“Scientists have been warning for decades that climate change is a threat to the immense tracts of forest that ring the Northern Hemisphere, with rising temperatures, drying trees and earlier melting of snow contributing to a growing number of wildfires.The near-destruction of a Canadian city last week by a fire that sent almost 90,000 people fleeing for their lives is grim proof that the threat to these vast stands of spruce and other resinous trees, collectively known as the boreal forest, is real. And scientists say a large-scale loss of the forest could have profound consequences for efforts to limit the damage from climate change.In retrospect, it is clear that Fort McMurray, in northern Alberta, was particularly vulnerable as one of the largest human outposts in the boreal forest. But the destruction of patches of this forest by fire, as well as invasions by insects surviving warmer winters, has occurred throughout the hemisphere.In Russia, about 70 million acres burned in 2012, new statistics suggest, much of that in isolated areas of Siberia. Alaska, home to most of the boreal forest in the United States, had its second-largest fire season on record in 2015, with 768 fires burning more than five million acres.”
Source: Global Warming Cited as Wildfires Increase in Fragile Boreal Forest – The New York Times
YOSEMITE NATIONAL PARK, Calif. — Thanks in part to El Niño, snowpack in the Sierra Nevada is greater than it has been in years. With the winter snowfall season winding down, California officials said that the pack peaked two weeks ago at 87 percent of the long-term average.That’s far better than last year, when it was just 5 percent of normal and Gov. Jerry Brown announced restrictions on water use after four years of severe drought. But the drought is still far from over, especially in Southern California, where El Niño did not bring many major storms.Despite the better news this year, there are plenty of worrying signs about the Sierra snowpack, which provides about 30 percent of the water Californians use after it melts and flows into rivers and reservoirs, according to the state Department of Water Resources.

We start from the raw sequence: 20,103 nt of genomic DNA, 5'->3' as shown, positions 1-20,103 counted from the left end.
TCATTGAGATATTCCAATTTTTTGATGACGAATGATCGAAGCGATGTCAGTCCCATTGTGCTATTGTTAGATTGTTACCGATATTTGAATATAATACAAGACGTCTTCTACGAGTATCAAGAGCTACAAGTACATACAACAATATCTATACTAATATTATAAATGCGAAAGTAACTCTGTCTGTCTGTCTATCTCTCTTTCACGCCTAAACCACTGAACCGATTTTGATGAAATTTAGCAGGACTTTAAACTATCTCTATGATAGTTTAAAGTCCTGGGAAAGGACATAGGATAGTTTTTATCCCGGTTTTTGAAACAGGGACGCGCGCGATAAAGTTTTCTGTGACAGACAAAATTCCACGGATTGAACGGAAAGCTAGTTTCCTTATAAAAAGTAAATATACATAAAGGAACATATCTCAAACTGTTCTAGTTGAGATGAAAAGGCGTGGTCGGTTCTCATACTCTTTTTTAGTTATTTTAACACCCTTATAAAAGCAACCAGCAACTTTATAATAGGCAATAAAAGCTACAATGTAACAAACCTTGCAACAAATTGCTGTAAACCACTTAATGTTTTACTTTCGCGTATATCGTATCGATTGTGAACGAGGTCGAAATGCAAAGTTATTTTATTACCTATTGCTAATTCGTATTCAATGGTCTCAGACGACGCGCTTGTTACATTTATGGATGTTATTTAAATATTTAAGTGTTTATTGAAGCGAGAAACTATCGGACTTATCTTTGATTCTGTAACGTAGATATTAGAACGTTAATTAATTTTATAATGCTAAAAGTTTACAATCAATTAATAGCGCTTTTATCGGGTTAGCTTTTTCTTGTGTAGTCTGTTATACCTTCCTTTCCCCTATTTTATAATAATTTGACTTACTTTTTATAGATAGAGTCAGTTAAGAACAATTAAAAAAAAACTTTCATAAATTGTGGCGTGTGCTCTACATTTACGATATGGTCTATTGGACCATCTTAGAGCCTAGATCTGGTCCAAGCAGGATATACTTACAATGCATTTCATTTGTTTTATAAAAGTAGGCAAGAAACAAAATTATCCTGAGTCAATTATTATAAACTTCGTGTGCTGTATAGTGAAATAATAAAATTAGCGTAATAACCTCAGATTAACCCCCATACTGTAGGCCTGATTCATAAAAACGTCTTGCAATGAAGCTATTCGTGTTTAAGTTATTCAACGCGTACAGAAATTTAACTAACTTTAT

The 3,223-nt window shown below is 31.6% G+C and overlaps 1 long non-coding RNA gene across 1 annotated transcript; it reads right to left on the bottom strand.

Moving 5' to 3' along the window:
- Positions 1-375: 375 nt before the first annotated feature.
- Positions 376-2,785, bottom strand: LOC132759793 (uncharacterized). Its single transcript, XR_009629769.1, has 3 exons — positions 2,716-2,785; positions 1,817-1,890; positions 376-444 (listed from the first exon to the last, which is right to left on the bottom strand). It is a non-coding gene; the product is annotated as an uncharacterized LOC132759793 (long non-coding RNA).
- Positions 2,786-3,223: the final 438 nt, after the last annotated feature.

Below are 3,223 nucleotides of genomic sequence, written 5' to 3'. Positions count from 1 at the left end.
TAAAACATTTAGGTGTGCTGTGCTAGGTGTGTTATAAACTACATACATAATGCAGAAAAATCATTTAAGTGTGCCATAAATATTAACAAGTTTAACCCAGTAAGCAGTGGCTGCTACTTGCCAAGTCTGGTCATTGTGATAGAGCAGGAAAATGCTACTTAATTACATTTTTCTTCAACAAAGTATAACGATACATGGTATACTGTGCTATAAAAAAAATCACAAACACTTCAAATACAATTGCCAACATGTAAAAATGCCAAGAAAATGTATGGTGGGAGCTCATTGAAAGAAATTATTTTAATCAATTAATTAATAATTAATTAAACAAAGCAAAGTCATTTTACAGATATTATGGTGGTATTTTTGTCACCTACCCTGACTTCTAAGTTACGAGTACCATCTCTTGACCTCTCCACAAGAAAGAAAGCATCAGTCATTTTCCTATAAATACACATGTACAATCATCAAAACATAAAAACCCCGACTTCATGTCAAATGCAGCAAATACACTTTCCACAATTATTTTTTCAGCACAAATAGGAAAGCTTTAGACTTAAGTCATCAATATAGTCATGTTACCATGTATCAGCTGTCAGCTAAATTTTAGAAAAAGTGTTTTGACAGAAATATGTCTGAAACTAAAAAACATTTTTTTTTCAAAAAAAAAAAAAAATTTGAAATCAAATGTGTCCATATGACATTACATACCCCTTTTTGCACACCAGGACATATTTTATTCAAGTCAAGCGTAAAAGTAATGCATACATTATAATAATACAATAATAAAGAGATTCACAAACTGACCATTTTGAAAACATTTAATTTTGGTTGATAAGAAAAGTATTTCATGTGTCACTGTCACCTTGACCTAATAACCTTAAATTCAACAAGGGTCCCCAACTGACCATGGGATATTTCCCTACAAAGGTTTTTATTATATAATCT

Source: Sierra Nevada Snow Won’t End California’s Thirst – The New York Times
The policy of putting out small fires in the forest is causing the tree population to explode, which takes larger amounts of water away from reservoirs needed by humans.
“Here are some disturbing things we have learned since December, when the nations of the world reached a landmark agreement in Paris to lower greenhouse gas emissions.In January, scientists reported that 2015 was by far the hottest year on record, and another record could be set this year.In February, a Princeton-based research organization said the tidal flooding that has already made life miserable for people in coastal cities like Miami and Charleston is getting steadily worse.In mid-March, a group of experts, including James Hansen, the retired scientist who first brought the perils of climate change to Congress’s attention in 1988, warned that shifts in climate could be sudden and abrupt, giving humanity little time to prepare for flooding, severe droughts and other upheavals.Now comes another scary prediction: If carbon dioxide emissions from fossil fuels continue unabated, the vast West Antarctic ice sheet could begin to disintegrate, causing the sea to rise by five to six feet by the end of the century, destroying coastal cities and low-lying island nations and creating environmental devastation within the lifetimes of children born today.”